Then code in PhF is currently using Lab/LCh for the calculations, but I am already testing an alternative code based on the Jzazbz model, which, according to the literature, should provide better Hue linearity. While one should not expect dramatic changes when going from Lab to Jzazbz, this might further improve the color accuracy of the output, so why not…

(Glenn Butcher) #2

Oh gee, you struck a nerve here. In the shooting I’ve done this past year, my nemesis has been extreme blues in stage lighting. In fact, I’d just decided this morning to dig into the dcamprof gamut compression switches to find a decent camera profile to specifically address that part of the spectrum, but I’m going to digest your missive along with that to incorporate such into my “trade space”. From a workflow standpoint I think I’d rather deal with such on a per-image basis with a rawproc tool than to mess with it earlier in a camera profile… You’re also pulling me to start using PhotoFlow in my workflow…

1 Like
(Hermann-Josef) #3


if one would create an sRGB profile that is based on LUTs (instead of matrices), which should in theory be possibel, this problem would be solved within the context of ICC profiles, wouldn’t it?


(Carmelo Dr Raw) #4

I tend to agree with that… however, some unnaturally saturated colors are generated by the camera profile, and do not exist in the original scene.

In principle yes, however the gamut mapping tables in ICC profiles are some sort of “black box” that you have to trust, while an analytical approach as a processing tool is 100% transparent.
Moreover, there would be no way to integrate any intermediate color model other than Lab for the actual mapping. Several knowledgeable people already suggested to switch to Jzazbz as a better alternative…


Where does preserve hue, clipping and black point compensation fit into all of this? Seems like there is more and more things that we need to keep track of…

(Carmelo Dr Raw) #6

Seems like it is time for a detailed blog post about all that :wink:

  • preserve hue: when you apply a non-linear curve to the RGB channels, you always distort the colors. That is, if you start from RGB = 0.9, 0.2, 0.1 and you apply a film-like curve, the R channel will be compressed while the other two will stay the same because they are on the linear section of the curve.
    Let’s say you end up with RGBout = 0.7, 0.2, 0.1
    This is a different color with a different Hue.
    The preserve hue option rotates the three RGB coordinates so that the output luminance does not change, but the input hue is restored. The final color will have the same hue as the input one, but the same luminance and chroma as RGB=0.7,0.2,0.1

Here is an example from the same image as above. The tone mapping output is compared to the underexposed original image, to better see the hue differences.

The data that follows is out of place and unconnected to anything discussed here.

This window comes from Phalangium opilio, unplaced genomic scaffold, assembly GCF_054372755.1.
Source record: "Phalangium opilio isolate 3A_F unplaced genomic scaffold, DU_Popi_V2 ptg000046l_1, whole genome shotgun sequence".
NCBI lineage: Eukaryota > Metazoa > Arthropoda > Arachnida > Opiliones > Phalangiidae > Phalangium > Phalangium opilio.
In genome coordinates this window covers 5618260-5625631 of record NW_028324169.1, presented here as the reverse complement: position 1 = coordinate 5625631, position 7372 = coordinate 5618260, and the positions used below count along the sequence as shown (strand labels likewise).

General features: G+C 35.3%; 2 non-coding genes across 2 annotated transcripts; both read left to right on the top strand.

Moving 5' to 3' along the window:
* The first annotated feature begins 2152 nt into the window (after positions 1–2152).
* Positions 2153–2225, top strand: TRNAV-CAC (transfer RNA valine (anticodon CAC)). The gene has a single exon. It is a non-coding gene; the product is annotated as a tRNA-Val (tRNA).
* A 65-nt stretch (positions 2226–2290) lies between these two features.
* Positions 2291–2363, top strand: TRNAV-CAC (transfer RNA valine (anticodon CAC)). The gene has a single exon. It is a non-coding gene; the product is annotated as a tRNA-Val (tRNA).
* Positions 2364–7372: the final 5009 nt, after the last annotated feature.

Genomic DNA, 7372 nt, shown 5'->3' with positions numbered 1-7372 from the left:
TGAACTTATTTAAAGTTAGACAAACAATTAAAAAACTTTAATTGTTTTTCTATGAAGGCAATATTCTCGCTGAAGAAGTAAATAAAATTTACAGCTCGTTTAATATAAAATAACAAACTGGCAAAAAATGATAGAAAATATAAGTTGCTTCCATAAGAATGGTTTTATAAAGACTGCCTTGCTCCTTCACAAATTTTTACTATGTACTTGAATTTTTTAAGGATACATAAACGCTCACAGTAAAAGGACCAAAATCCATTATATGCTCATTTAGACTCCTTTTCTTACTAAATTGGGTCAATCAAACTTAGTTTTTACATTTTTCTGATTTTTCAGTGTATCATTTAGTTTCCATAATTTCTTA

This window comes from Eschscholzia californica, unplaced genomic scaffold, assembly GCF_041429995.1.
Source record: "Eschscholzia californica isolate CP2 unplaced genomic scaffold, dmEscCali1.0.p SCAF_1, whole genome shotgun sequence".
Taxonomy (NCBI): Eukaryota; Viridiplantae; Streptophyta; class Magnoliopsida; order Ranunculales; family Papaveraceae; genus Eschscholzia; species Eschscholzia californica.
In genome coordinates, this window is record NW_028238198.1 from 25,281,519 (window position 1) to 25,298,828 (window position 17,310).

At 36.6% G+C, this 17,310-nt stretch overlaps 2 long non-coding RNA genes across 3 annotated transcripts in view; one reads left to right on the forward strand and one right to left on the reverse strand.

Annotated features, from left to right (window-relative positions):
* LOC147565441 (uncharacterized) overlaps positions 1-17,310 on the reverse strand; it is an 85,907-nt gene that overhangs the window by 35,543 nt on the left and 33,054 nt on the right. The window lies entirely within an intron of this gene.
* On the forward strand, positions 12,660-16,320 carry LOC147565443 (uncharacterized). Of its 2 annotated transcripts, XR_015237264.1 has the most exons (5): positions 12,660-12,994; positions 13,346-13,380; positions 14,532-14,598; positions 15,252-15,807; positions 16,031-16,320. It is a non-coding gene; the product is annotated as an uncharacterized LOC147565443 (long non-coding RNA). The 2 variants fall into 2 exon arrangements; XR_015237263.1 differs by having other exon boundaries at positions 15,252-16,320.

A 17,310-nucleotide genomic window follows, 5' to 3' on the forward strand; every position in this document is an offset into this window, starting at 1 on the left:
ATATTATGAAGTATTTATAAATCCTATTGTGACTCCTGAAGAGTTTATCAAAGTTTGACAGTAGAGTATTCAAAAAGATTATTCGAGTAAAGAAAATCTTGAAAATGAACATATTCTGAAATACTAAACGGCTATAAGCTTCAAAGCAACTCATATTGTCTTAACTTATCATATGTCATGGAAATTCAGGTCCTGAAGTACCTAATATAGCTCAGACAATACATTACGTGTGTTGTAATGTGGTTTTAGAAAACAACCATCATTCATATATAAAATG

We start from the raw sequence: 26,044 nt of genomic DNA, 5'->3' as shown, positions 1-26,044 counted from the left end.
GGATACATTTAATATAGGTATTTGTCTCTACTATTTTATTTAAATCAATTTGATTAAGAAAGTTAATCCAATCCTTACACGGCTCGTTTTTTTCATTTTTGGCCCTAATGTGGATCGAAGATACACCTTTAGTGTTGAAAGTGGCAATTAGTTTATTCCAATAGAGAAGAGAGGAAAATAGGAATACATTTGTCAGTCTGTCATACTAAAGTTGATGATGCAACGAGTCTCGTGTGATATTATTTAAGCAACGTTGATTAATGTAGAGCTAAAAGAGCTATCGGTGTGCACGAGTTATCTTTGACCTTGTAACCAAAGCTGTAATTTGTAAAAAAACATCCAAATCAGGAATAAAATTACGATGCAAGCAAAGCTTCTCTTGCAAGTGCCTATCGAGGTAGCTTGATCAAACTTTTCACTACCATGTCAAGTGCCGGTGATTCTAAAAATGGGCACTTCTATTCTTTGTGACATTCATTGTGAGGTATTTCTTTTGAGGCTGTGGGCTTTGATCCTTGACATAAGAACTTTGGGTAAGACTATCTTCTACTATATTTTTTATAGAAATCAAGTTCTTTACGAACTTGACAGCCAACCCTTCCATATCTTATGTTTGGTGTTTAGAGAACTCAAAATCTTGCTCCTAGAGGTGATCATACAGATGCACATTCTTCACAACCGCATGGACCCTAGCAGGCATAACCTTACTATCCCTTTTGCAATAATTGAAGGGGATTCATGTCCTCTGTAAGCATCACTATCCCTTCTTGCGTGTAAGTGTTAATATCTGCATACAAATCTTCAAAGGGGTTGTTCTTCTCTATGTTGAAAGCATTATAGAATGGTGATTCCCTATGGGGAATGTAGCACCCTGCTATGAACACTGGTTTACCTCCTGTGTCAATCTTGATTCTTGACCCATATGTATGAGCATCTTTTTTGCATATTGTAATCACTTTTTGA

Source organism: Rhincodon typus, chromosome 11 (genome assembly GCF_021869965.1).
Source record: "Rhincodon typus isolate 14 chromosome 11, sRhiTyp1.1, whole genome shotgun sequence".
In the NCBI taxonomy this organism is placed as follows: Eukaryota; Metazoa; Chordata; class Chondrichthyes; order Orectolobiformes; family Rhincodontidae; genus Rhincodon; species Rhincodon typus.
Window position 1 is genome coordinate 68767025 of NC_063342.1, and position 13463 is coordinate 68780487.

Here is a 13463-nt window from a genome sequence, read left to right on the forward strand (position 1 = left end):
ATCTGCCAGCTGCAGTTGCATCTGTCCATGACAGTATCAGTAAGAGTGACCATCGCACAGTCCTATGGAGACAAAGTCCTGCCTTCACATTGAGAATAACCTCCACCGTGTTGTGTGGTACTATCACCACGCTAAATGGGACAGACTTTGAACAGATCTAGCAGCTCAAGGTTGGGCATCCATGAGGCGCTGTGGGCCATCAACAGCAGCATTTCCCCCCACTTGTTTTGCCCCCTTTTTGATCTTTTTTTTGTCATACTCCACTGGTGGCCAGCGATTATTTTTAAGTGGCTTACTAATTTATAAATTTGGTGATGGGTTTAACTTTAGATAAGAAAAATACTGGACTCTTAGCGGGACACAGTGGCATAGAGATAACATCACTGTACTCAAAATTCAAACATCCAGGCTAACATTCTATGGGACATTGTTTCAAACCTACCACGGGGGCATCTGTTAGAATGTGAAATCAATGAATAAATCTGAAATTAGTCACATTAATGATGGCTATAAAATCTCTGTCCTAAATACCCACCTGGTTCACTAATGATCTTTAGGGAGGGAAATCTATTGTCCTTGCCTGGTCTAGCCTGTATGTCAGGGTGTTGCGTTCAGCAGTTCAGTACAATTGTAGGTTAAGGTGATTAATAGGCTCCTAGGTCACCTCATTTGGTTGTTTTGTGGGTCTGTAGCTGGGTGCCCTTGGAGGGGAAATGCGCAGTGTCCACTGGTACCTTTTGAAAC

“protect hue” disabled:

“protect hues” enabled:

  • clipping: in PhF all colorspace conversions are “unbounded” whenever possible. That is, if you start from a wide-gamut image with all RGB channels within the [0, 1] limits, you might end up with negative or >1 channels after the conversion to a smaller gamut colorspace, if some source colors don’t fit.
    The clipping options ensures that <0 and >1 values get clipped to 0 and 1 respectively, as if they were sent to a physical display device (you cannot have a negative light intensity, and you cannot exceed the maximum intensity).

  • black point compensation: this ensures that the black level of the source colorspace is mapped to the black level in the output. That is, RGB=(0,0,0) in the source image is always mapped to RGB=(0,0,0) in the output. This should be kept activated for all normal situations, and is usually disabled only in special cases, like soft-proofing.
    This option could probably be removed from the UI, but since it is part of the options in the ICC transforms I opted to make it available for whoever might need it…

To summarize, here is what I suggest to do if you have an high-contrast image and you want to prepare it for web display:

  1. convert the image to a suitable wide-gamut linear colorspace. Rec.2020 and ACEScg are two good choices.
  2. adjust the exposure so that mid-gray is at the right brightness level. This will probably push the highlights above the display limit, but we will recover this in the next step
  3. apply your preferred tone mapping method. Blender’s Filmic has no option for hue protection, and the output is directly in sRGB colorspace. My own tone mapping generates an output image in the same colorspace as the input, and provides the “hue preservation” option for better color matching
  4. add a colorspace conversion and select your target colorspace (for example, sRGB). Activate the channel clipping and use the “gamut warning” option to see how big are the out-of-gamut areas. If they are important, de-activate the gamut warning and activate the “gamut mapping” option. Adjust the saturation slider to the right if highlights become too washed out.
  5. export your image in sRGB colorspace

In future I will add the possibility to apply point 4. directly from the image export dialog, with real-time preview of the colorspace conversion result. For the moment, this has to be done as part of the image editing process…

Hope this helps!


Yes, I was wondering about their roles in a standard workflow.